Interactive Investor

ii view: easyJet's optimism fails to keep share price airborne

A smaller loss than expected with summer 2022 bookings proving encouraging. Buy, sell or hold?

6th December 2021 11:22

Keith Bowman from interactive investor

A smaller-than-expected loss with summer 2022 bookings proving encouraging. Buy, sell or hold?

Full-year results to 30 September

  • Revenue down 52% year-over-year to £1.46 billion
  • Pre-tax loss of £1.13 billion from a loss of £835 million last year
  • Liquidity of £4.4 billion, up from £2.3 billion in 2020


  • Second half 2022 revenue booked is ahead of the same period in 2019
  • Fourth quarter 2022 capacity expected to be close to Q4 2019 levels

Chief executive Johan Lundgren said: 

"easyJet is moving through the pandemic with renewed strength having transformed the business by optimising our network and flexibility, delivering significant cost savings while also step-changing ancillary revenue. These initiatives alongside our strong, investment grade, balance sheet provide easyJet with renewed strength to manage any further Covid related travel disruptions, as well as a platform to fast track our growth and deliver strong shareholder returns.

"In summary, we remain mindful that many uncertainties remain as we navigate the winter, but we see a unique opportunity for easyJet to win customers and take market share from rivals in this period."

ii round-up:

Launched in 1995 and floated on the London stock exchange in 2000, easyJet (LSE:EZJ) is a short-haul European airline operating a fleet of Airbus aircraft.

In its last full pre-pandemic financial year to the end of September 2019, it flew 96.1 million passengers and recorded revenues of over £6 billion. 

For a round-up of these latest results, please click here.

ii view:

Measures taken by the Luton headquartered airline to battle the pandemic include cutting costs by a third to £2.59 billion from £3.84 billion in 2020, and raising over £5.5 billion since the start of the Covid-19 crisis. Current first-quarter capacity, or flights operated, is expected to run at 65% of the level flown in the same quarter of the pre-pandemic 2019, before rising in the fourth quarter of 2022 to a level close to that achieved in the final quarter of 2019.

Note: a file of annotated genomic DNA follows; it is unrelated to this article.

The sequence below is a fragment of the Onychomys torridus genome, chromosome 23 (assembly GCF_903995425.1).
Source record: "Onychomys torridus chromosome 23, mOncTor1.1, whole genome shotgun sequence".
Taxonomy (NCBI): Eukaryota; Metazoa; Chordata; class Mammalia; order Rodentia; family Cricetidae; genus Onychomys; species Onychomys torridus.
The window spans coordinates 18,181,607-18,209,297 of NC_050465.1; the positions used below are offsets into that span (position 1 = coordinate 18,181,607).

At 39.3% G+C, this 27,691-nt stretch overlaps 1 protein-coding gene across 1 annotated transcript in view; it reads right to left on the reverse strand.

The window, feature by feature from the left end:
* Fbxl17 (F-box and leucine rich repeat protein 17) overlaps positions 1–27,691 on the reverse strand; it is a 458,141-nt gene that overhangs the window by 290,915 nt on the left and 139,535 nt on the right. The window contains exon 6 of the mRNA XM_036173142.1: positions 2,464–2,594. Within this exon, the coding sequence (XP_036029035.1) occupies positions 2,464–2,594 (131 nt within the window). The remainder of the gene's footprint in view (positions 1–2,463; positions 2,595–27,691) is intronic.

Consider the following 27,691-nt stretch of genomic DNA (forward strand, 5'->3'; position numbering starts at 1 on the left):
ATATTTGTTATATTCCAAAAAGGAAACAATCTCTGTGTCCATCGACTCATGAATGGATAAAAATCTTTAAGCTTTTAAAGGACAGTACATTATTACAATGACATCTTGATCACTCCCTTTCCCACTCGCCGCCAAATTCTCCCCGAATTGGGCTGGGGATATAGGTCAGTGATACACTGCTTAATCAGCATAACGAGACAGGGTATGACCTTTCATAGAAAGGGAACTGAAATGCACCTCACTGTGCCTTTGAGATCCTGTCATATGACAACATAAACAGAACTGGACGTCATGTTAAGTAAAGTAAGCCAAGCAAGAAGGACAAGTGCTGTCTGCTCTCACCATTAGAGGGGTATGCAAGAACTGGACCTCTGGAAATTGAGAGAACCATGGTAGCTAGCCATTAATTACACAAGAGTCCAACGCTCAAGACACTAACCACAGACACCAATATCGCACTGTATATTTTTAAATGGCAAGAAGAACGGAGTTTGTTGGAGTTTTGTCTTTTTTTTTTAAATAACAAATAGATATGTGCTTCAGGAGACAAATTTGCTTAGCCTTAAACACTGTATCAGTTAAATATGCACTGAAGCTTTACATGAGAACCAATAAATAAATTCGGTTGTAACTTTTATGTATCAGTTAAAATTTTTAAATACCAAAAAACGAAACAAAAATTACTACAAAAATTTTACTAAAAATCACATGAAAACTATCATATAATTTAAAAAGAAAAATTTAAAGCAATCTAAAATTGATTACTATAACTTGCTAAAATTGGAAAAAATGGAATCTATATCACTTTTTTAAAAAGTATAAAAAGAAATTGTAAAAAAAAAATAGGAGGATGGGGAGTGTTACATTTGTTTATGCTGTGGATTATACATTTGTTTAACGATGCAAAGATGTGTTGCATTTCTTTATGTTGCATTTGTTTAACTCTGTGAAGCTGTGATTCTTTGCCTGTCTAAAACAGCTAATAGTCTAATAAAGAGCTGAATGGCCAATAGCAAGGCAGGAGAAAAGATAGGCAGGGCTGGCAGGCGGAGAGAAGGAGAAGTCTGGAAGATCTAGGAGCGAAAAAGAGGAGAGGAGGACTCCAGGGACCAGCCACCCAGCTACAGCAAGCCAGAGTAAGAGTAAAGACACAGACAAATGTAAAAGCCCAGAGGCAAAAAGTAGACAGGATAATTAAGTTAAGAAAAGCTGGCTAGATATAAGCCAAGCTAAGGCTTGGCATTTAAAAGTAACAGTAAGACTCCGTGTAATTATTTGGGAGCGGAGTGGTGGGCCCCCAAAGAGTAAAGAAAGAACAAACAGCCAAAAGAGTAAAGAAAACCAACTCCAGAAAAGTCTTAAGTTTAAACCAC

The airline’s initiatives include a focus on its network strategy, or moving aircraft to airports of higher demand, growing its easyJet holidays business in partnership with major hotel brands such as InterContinental Hotels (LSE:IHG) and Accor (EURONEXT:AC), and retaining a strong focus on costs. 

For investors, outlook uncertainty and a number of factors outside of management’s control remain high. The discovery of the new Omicron Covid variant is clearly disruptive, and UK government changes to travel rules is seen as unhelpful by the wider travel industry. In addition, rivals such as Wizz Air (LSE:WIZZ) are not standing still as they expand their own aircraft fleets. 

More favourably, summer 2022 bookings are proving encouraging. A strengthened balance sheet offers some reassurance, and many of the cost savings achieved during the pandemic will now be carried forward. A previous takeover approach should also not be forgotten. For now, airline shares remain highly speculative and will likely remain volatile near term, but easyJet continues to be seen as a probable long-term winner.  


  • Increased liquidity to over £4 billion
  • Growing its aircraft fleet


  • Ongoing pandemic uncertainty
  • Factors outside of management’s control like the weather can hinder performance

The average rating of stock market analysts:

Strong buy

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